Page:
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Rick Telander
August 18, 1997
Twenty years after his groundbreaking book on summer hoops, the author returned to New York to check out the state of the city game
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August 18, 1997

Asphalt Legends

Twenty years after his groundbreaking book on summer hoops, the author returned to New York to check out the state of the city game

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Booger, man.
Booger the thing.
Won't believe the handle on the dude.
Booger make your butt look foolish.
Yo, man, Booger be real.

It's always somebody. Once it was Herman the Helicopter. For a time it was the Hawk. Then it was the Goat. Then the Destroyer. When I first walked into the bubbling cauldron of New York City summer hoops almost a quarter century ago, gathering material for a book that would be called Heaven Is a Playground, it was the Fly. James (Fly) Williams, street player supreme. Six-foot-five, bowlegged, skinny as a rope. Missing a lot of teeth. Could do it.

Yo, man, check it out. The Fly is lighting boys up over at the Hole. He's shakin' and bakin' at Foster Park in Flatbush, doing his thing out at Coney Island. I seen him do a whirlybird from the top of the key at the Rucker, man, no lie. Saw him score 60 against the brothers in Bed-Stuy. Got an attitude, know what I'm sayin'? But the man can light it up. Better 'n the Doctor. Yo, man, the Fly be real.

They are legends of the asphalt city game, epic players in a pastime that is itself legendary, an offshoot of the indoor sport that Dr. James Naismith invented in a YMCA gymnasium in Springfield, Mass., in 1891, with the purpose of providing, as he wrote, "recreation and the development of certain attributes that are peculiar to the game." Old Doc Jim listed those attributes in his book on the game: initiative, agility, accuracy, alertness, cooperation, skill, reflex judgment, speed, self-confidence, self-sacrifice, self-control, sportsmanship. He didn't list the ability to work the ball like a yo-yo on a string, to rise and throw down a monster uh-huh jam, to cross over faster than an eye twitch, to apply a Wilson facial to the chump who's thinking maybe he can stop your ass from doing what it pleases out here on the nasty, steaming, melt-your-heart blacktop.

It's a fact that the city game is played when and where it was designed not to be played: outdoors, in the sweltering heat, when the gentler games of summer—baseball, tennis, golf, swimming—should rule. But the only thing that rules year-round in the canyons of the inner city is the rock-solid stuff beneath your feet. No country clubs here. No grassy outfields. No 50-meter, sky-blue swimming pools. No riding stables, white beaches, sandy bunkers, trout streams. Just the basketball courts. And the warriors who flock to them, flashing at times like laser beams, flaming to glorious heights, smoldering with hope, illuminating crazy dreams and then, too often, fading into the dark.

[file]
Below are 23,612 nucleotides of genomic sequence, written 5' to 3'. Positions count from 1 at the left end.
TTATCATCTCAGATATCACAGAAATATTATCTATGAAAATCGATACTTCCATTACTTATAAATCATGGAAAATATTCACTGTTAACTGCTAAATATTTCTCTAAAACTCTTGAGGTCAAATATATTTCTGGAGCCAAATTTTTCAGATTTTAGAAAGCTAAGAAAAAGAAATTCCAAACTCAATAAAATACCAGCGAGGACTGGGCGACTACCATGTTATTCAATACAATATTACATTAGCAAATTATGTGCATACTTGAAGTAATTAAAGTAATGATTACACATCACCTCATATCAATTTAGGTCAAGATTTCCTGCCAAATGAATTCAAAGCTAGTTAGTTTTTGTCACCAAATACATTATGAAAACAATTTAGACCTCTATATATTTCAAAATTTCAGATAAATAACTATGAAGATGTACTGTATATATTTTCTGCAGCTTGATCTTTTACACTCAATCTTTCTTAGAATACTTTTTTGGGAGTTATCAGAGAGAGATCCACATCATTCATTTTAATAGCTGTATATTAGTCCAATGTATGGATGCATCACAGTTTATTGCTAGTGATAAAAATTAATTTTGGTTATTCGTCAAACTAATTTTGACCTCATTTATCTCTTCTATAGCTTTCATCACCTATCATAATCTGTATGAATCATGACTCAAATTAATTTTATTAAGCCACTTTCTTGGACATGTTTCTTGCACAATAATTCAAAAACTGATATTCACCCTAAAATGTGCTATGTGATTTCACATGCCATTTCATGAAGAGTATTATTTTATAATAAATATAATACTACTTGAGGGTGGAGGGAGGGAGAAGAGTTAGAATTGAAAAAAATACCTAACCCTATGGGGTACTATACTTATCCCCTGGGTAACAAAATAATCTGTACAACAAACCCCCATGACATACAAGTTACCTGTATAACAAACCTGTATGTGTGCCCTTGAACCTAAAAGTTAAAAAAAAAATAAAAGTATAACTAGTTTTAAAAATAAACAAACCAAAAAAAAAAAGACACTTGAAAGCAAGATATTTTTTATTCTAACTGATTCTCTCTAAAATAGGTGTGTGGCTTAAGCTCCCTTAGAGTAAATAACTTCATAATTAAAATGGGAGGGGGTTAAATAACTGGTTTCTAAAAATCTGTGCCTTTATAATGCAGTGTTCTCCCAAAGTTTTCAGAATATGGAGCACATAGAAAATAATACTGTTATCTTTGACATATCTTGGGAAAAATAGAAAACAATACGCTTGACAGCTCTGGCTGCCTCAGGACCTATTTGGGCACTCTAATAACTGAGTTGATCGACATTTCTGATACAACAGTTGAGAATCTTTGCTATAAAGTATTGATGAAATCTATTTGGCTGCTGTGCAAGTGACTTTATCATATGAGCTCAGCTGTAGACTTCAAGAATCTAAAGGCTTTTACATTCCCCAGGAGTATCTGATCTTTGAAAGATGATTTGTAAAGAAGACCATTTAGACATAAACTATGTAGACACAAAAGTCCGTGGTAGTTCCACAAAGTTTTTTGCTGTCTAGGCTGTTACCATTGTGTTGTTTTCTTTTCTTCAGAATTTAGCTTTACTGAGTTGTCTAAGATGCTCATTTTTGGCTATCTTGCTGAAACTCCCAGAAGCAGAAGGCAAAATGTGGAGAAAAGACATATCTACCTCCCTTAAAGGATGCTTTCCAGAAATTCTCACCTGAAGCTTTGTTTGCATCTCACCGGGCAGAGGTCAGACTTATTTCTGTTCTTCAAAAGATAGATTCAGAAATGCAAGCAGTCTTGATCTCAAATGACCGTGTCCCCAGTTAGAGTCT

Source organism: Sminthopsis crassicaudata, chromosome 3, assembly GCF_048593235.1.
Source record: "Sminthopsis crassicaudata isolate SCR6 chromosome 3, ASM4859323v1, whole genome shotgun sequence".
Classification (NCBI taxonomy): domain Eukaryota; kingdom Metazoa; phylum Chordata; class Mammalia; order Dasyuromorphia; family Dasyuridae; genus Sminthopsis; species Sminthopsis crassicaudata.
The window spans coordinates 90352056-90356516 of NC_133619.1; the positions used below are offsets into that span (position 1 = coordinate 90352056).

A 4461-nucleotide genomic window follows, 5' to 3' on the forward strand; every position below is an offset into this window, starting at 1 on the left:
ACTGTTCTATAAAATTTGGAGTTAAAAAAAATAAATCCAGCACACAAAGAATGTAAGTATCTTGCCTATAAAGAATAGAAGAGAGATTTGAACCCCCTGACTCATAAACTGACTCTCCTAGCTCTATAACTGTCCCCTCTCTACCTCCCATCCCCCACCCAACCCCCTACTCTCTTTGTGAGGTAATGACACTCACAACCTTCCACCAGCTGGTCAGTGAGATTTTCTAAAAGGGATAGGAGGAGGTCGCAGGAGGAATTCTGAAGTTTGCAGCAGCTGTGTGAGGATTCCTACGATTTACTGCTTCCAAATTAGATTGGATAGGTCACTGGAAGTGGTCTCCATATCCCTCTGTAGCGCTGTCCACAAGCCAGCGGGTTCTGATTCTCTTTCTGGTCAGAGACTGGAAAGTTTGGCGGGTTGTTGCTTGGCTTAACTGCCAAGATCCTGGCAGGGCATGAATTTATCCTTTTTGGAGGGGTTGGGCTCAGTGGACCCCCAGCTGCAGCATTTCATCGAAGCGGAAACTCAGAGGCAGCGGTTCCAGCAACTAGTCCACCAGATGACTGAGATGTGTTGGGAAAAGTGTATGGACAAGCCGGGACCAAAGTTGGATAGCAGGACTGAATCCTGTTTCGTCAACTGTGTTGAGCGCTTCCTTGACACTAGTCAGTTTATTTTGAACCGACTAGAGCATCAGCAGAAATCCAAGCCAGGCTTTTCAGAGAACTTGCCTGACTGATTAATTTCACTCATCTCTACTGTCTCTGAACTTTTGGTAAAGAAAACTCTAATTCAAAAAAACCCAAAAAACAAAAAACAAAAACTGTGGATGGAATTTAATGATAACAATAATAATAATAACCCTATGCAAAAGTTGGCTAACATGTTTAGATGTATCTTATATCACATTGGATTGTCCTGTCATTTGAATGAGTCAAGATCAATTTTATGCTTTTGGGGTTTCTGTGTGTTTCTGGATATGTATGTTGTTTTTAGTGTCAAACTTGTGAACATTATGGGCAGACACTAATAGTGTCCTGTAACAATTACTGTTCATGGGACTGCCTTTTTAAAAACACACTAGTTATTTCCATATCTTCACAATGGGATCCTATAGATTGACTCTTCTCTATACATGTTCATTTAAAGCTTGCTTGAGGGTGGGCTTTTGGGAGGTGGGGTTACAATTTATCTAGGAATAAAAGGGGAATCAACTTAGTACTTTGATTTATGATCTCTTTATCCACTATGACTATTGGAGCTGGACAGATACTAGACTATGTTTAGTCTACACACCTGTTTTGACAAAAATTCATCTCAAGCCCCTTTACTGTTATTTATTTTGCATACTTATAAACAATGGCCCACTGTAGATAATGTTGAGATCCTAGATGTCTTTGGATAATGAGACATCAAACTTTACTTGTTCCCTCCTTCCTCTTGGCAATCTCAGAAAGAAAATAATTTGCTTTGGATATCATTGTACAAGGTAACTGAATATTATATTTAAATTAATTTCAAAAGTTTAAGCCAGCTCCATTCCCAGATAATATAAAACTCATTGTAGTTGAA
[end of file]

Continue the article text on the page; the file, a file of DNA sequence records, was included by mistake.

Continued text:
Just now the tiny, fence-enclosed court at West 4th Street in Greenwich Village is rocking. A tournament is under way, one of the dozens of outdoor hoops programs that run all summer long in New York City, from Staten Island to the Bronx, from Far Rockaway in Brooklyn to Harlem in Manhattan. In this game most of the players are grown men, some are quite skilled, and all are sweating furiously in the afternoon heat.

The court is so small that the chain-link fence around it also serves as the out-of-bounds marker. A team called Our Gang is playing another named Hollywood in a swift contest that resembles the whirl of mice darting about in a cage. Every so often a player is rammed into the fence, and the refs reluctantly whistle a foul. But mostly the players just play. No blood, no harm.

"I thought maybe Booger might show up," says Danielle Gardner, a tall, lean woman in denim shorts and a T-shirt, leaning against the steel mesh. She is the director of a feature documentary about street ball called Soul in the Hole, which opened last week in New York City and Los Angeles. The movie, shot over four years, follows a Brooklyn team called Kenny's Kings as it prepares for and competes in the summer tournament at a playground called the Hole in Bedford-Stuyvesant. Booger Smith, all 5'8¾" and 148 pounds of him, is Gardner's leading man, her Denzel Washington.

He is also her Tupac Shakur. For Booger, whose real name is Edward Smith but who has been nothing but Booger since a cousin called him that years ago for unknown reasons, is on the cusp of joining the pantheon of playground failures, the demigods who had it all and trashed it. Booger is 21. He's been shot twice; he has no college degree; he has hardly ever laid eyes on his father, and he's had a falling out with his mother; he has a three-year-old daughter; he is on his own. "He's a great guy," says Gardner. "A sweetheart. Everybody likes Booger. I think he's scared now, nervous. He just needs a break."

Also watching the action is Ray Haskins, the basketball coach at Long Island University in Brooklyn. Most of the guys on his team play summer ball, which is O.K. with him. "In the summer you experiment," he says, watching a player dunk so hard that the court fence quivers wildly along three of its four sides. "You play against other great players and see if you can make the things you see out there part of your game. If a new wrinkle works, you use it. A basketball player's game is always under reconstruction."

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